Dinesh D'Souza: America is no longer the freest country in the world

The author and filmmaker said that America is now in the middle of the pack of free countries.

Published: February 20, 2021 11:14am

Updated: February 20, 2021 8:39pm

American freedom is no longer what is once was, producer and author Dinesh D'Souza said as he compared the U.S. to other countries.

When asked about cancel culture, D'Souza told the John Solomon Reports podcast, "it suddenly occurred to me that we're really no longer living, at least in terms of some of our basic civil liberties, in a free country."

"This is a startling thing for someone like me as an immigrant to say," D'Souza added. “But it suddenly dawned on me that, you know, we always think of America as like, the freest country in the world. And it occurs to me that when we objectively look at it now, we'd have to say that we're kind of in the middle. There are many, many countries much freer than we are. Now, there are countries that are less free than we are, as well. But the very fact that we are in the middle hits me with a kind of a shock, and trying to make sense of it." 

D'Souza explained why he thought America has reached this low point in defending civil liberties. 

"Is it the case, one possibility, is that the people who are supposed to be liberal have all turned out to be illiberal? In other words, we thought that they were liberals in the sense that they vote - wanted higher taxes, and they wanted a big welfare state," D'Souza said.

"But we assumed that there was an element of classical liberalism in them and that they still believed in things like your right to disagree, this is America, so you can say whatever you want. And you're - you know, you have a right to your opinion, I may not agree with you, but I defend it - all you know, all of this stuff, this civics book America, that we realize is not the America we live in now. I wonder if the reason for it is this, that these people were never liberals in the first place, but they were held in check by the fact that while they had the majority of the culture, Republicans still had a very strong hold on political power."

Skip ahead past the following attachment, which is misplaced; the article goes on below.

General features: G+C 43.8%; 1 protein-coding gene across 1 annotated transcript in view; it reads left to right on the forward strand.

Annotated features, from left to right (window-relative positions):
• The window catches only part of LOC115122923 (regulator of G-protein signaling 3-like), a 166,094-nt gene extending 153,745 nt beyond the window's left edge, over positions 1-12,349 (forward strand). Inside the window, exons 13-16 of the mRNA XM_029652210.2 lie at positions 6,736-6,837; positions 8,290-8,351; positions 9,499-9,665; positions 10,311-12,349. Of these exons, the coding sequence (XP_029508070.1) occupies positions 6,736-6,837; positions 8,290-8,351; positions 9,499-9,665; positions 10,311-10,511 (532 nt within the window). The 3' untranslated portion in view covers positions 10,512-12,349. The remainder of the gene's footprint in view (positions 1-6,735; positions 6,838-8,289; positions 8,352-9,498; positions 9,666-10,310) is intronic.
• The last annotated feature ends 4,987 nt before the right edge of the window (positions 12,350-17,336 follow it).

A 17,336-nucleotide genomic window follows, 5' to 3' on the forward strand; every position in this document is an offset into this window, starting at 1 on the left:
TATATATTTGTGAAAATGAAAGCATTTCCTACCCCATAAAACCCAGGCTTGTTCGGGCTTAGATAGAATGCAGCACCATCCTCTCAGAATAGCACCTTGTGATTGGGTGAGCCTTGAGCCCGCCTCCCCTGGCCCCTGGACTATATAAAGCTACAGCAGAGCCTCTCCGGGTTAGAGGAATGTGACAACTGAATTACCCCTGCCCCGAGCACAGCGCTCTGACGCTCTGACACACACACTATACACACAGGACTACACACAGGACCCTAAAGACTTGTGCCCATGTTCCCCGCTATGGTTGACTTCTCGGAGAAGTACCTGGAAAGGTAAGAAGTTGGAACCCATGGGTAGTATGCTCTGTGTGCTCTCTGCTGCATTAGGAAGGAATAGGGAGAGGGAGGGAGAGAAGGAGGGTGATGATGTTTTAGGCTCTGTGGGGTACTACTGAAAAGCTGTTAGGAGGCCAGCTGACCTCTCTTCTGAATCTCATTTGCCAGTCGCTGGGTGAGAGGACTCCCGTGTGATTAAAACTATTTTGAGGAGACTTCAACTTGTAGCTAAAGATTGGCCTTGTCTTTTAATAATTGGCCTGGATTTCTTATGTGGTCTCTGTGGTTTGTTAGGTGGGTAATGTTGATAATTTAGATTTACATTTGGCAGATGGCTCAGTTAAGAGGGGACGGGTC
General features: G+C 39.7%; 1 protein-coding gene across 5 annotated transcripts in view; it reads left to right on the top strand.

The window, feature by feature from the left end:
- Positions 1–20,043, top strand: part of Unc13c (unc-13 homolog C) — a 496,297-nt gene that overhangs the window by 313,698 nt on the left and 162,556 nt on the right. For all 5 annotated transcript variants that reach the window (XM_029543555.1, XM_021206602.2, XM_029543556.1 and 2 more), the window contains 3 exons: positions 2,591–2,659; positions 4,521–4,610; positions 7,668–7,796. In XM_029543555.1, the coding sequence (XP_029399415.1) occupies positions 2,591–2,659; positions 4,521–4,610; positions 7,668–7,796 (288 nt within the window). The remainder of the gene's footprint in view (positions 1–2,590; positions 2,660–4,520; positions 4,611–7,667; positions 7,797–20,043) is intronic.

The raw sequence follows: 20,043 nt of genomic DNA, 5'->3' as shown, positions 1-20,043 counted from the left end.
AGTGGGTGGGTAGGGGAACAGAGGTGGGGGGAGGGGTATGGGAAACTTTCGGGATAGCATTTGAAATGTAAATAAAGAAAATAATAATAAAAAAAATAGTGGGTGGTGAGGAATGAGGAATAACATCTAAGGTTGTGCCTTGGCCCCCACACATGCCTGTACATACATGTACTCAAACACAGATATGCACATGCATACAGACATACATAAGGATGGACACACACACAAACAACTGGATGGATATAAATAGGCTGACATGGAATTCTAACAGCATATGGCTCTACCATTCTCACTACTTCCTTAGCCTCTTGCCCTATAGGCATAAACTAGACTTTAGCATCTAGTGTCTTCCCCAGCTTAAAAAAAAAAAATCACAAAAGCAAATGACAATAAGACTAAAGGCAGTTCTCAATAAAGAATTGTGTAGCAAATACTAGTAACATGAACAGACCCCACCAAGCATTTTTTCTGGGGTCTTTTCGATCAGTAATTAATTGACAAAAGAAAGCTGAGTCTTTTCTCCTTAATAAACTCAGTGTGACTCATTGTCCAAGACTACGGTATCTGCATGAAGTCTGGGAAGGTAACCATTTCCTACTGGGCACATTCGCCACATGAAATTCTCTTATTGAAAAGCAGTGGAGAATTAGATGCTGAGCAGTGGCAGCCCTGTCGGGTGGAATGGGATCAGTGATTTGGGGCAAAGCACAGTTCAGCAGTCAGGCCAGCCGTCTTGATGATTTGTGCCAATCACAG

D'Souza elaborated on the idea of the left controlling both culture and politics.

"These people have never had political power and the culture both. Now they had it in brief snapshots under Obama, for example. But of course, Obama faced a massive backlash in the midterms that took away those majorities. So now suddenly, they are empowered by the fact that they feel like we got the three branches of government, even if kind of narrowly, and we have a strong monopoly on the culture, let's bring those two things together and crush our opposition once and for all. So this is a very - this is a frightening kind of prospect, because ultimately, it is the job of majorities in a democratic society to make the minority feel safe. And they're certainly not doing that," D'Souza said.

According to D'Souza, this illiberal society began in the universities.